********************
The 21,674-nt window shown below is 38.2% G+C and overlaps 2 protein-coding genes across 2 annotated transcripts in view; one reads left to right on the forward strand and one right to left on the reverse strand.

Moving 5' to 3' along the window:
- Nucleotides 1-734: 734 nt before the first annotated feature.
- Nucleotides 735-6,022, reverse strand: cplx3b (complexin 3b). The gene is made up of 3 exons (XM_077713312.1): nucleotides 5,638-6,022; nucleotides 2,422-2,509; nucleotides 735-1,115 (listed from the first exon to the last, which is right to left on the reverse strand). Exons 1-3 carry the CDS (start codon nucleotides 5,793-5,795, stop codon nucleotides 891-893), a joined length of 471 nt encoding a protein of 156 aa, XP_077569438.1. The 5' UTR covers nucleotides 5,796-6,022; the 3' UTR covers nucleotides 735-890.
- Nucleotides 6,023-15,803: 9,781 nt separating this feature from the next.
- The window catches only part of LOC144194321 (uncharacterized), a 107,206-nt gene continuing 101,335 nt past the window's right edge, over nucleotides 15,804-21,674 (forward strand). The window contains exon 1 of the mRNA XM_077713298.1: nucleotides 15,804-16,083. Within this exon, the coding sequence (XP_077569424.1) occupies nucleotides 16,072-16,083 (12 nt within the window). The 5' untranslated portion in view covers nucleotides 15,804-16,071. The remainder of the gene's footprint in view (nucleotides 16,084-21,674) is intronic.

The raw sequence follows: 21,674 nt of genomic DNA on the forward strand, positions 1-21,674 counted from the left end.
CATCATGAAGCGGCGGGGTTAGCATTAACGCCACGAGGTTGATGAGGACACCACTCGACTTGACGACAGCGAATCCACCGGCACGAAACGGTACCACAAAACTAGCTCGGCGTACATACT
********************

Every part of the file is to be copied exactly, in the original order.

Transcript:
The 21,674-nt window shown below is 38.2% G+C and overlaps 2 protein-coding genes across 2 annotated transcripts in view; one reads left to right on the forward strand and one right to left on the reverse strand.

Moving 5' to 3' along the window:
- Nucleotides 1-734: 734 nt before the first annotated feature.
- Nucleotides 735-6,022, reverse strand: cplx3b (complexin 3b). The gene is made up of 3 exons (XM_077713312.1): nucleotides 5,638-6,022; nucleotides 2,422-2,509; nucleotides 735-1,115 (listed from the first exon to the last, which is right to left on the reverse strand). Exons 1-3 carry the CDS (start codon nucleotides 5,793-5,795, stop codon nucleotides 891-893), a joined length of 471 nt encoding a protein of 156 aa, XP_077569438.1. The 5' UTR covers nucleotides 5,796-6,022; the 3' UTR covers nucleotides 735-890.
- Nucleotides 6,023-15,803: 9,781 nt separating this feature from the next.
- The window catches only part of LOC144194321 (uncharacterized), a 107,206-nt gene continuing 101,335 nt past the window's right edge, over nucleotides 15,804-21,674 (forward strand). The window contains exon 1 of the mRNA XM_077713298.1: nucleotides 15,804-16,083. Within this exon, the coding sequence (XP_077569424.1) occupies nucleotides 16,072-16,083 (12 nt within the window). The 5' untranslated portion in view covers nucleotides 15,804-16,071. The remainder of the gene's footprint in view (nucleotides 16,084-21,674) is intronic.

The raw sequence follows: 21,674 nt of genomic DNA on the forward strand, positions 1-21,674 counted from the left end.
CATCATGAAGCGGCGGGGTTAGCATTAACGCCACGAGGTTGATGAGGACACCACTCGACTTGACGACAGCGAATCCACCGGCACGAAACGGTACCACAAAACTAGCTCGGCGTACATACT